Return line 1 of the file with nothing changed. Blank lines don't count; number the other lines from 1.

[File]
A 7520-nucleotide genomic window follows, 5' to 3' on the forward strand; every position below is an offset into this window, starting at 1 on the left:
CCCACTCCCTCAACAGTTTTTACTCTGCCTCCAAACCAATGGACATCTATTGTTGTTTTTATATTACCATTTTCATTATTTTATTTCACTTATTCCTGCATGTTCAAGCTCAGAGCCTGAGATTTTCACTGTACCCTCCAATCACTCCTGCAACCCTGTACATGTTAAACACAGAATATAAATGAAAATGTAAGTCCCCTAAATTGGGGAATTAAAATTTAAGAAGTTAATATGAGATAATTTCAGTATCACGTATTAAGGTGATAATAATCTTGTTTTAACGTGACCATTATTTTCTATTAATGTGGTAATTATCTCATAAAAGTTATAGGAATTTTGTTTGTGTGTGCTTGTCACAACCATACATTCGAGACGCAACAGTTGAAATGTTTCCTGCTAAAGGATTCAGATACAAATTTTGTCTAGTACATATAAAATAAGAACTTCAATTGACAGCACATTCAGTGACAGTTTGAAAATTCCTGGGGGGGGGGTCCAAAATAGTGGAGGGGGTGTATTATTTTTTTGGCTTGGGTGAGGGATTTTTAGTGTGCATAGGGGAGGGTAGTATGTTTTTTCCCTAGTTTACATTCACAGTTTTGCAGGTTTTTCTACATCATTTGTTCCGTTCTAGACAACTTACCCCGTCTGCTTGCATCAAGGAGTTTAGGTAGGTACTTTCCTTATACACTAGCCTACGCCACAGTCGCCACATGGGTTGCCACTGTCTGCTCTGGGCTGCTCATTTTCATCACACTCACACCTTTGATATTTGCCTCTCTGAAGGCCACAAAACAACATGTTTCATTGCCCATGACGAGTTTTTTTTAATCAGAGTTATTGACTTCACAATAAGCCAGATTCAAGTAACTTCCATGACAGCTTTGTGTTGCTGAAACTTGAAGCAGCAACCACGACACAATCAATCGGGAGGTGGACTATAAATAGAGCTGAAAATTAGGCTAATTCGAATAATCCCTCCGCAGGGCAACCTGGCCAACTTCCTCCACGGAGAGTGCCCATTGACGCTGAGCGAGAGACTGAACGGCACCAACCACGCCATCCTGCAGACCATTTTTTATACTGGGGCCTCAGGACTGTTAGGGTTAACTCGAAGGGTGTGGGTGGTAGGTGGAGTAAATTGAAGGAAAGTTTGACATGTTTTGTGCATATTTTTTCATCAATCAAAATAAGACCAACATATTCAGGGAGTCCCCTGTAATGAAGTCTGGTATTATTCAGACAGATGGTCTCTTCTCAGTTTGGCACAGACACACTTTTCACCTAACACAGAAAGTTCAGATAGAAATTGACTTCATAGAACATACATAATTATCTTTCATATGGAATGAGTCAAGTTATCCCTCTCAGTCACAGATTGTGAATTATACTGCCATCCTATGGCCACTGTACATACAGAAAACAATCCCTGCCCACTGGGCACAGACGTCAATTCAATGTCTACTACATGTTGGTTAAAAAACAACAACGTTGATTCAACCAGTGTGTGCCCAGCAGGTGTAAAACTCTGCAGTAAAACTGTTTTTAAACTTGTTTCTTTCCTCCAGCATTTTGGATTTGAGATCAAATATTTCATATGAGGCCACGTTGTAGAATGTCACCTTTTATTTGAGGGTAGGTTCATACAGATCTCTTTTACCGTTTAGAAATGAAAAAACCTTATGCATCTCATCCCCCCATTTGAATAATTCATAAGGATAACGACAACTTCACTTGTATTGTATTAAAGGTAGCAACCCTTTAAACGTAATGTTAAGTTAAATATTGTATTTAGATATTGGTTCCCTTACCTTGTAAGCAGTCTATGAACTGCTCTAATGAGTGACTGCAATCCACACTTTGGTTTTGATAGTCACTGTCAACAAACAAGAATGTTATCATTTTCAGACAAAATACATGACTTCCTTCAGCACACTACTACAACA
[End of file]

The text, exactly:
A 7520-nucleotide genomic window follows, 5' to 3' on the forward strand; every position below is an offset into this window, starting at 1 on the left: